Fileless Malware Phishing Attacks Targeting Restaurants

Hackers have been conducting fileless malware phishing attacks and restaurants are being focused on. Restaurants are being targeted as they tend to have relatively weak cybersecurity defenses and criminals can easily obtain access to the credit card details of thousands of customers.

The phishing attacks are used to download fileless malware – malware that stays in the memory and does not involve any files being placed to the hard drive. Due to this, fileless malware is particularly complex to detect. By changing to fileless malware, which most static antivirus solutions do not spot, the criminals can operate undetected.

While fileless malware can be short-lived, only remaining in the memory until the computer is rebooted, the latest variants are also persistent. The aim of the malware is to allow the attackers to install a backdoor that gives access to restaurants’ computer systems. They can then obtain the financial information of customers undetected.

The most recent fileless malware phishing attacks involve RTF files. Researchers at Morphisec detected the campaign, which has been blamed to the hacking group FIN7; a group that has close associations with the Carbanak group.

The hacks start with a well-crafted phishing email, with social engineering methods used to encourage end users to click on the attached RTF file. RTF files have been seen that are restaurant themed, named menu.rtf and relating to orders. Some emails seem to have been written to target specific restaurant groups.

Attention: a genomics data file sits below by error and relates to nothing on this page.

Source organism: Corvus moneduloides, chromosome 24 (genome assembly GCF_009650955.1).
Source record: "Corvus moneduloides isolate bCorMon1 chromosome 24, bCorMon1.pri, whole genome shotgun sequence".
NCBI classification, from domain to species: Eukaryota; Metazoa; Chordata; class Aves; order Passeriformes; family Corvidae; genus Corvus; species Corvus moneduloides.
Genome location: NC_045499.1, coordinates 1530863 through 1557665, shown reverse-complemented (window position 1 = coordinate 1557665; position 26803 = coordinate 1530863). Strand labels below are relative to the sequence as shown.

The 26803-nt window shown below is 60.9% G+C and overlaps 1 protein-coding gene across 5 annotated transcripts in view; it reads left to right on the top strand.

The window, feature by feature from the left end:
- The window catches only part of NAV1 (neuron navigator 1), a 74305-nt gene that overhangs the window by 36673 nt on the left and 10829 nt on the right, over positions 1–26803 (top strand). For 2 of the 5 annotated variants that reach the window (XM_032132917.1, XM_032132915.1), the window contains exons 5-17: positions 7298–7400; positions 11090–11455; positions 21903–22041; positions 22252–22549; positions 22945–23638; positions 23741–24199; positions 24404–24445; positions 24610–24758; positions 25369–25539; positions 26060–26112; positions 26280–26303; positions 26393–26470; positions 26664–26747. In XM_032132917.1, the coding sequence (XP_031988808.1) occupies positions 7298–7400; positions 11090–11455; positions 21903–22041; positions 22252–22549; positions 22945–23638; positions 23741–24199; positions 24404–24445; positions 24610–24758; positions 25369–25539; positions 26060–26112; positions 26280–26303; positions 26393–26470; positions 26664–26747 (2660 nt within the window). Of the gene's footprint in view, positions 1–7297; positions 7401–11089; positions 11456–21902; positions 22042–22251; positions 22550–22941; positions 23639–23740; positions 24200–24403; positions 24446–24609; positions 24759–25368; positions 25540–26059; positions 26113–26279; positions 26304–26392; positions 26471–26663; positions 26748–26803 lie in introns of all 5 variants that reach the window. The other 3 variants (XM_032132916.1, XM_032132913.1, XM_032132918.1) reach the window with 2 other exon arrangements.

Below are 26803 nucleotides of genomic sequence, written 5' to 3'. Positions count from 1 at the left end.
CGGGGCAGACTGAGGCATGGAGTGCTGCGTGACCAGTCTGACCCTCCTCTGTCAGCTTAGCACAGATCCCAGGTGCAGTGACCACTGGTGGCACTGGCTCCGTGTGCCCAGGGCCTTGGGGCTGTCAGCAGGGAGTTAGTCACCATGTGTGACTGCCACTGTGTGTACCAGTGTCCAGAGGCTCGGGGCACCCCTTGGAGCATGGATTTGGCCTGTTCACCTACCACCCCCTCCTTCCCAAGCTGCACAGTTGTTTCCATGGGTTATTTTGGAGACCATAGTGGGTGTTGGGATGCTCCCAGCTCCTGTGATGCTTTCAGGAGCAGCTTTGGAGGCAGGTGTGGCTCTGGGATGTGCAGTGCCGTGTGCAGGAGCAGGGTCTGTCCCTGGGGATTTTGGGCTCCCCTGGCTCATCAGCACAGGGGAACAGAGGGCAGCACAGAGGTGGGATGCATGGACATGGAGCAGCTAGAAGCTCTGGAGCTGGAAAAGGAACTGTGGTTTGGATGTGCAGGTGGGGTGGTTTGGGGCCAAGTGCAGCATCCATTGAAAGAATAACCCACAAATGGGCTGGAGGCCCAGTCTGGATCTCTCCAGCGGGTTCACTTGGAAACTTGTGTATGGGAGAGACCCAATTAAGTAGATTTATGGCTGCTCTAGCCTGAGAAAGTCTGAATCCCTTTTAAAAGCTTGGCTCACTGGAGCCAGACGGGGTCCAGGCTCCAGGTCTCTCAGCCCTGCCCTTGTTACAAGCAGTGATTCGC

One intercepted phishing email purported to be a catering order, with the attachment including a list of the items required. In the email, short instructions outlining when the order is needed and how to view the list of ordered items. The email was short, but it was particularly realistic. Many restaurants are likely to be tricked by these fileless malware phishing attacks, with access to systems granted for long periods before being seen.

As with other phishing campaigns, the user is asked to enable the content in the attached file. Opening the RTF file display a large image to the user that they must click in order to view the contents of the document. The document is expertly designed, appears professional and implies the contents of the document are protected. Double clicking on the image and confirming with a click on OK will initiate the infection process, running JavaScript code.

FIN7 has recently been carrying out attacks on financial institutions, but Morphisec reports that the methodology has changed for the malware attacks on restaurants. DNS queries are used to send the shellcode stage of infection, but different to previous attacks, the DNS queries are launched from the memory, rather than using PowerShell commands. Since the attack does not involve files being placed to the hard drive, it is hard to detect.

Furthermore, the researchers compared the RTF file against VirusTotal and saw that none of the 56 AV vendors are, at present, detecting the file as malicious.

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Elizabeth Hernandez

Elizabeth Hernandez is a news writer on Defensorum. Elizabeth is an experienced journalist who has worked on many publications for several years. Elizabeth writers about compliance and the related areas of IT security breaches. Elizabeth's has focus on data privacy and secure handling of personal information. Elizabeth has a postgraduate degree in journalism. Elizabeth Hernandez is the editor of HIPAAZone.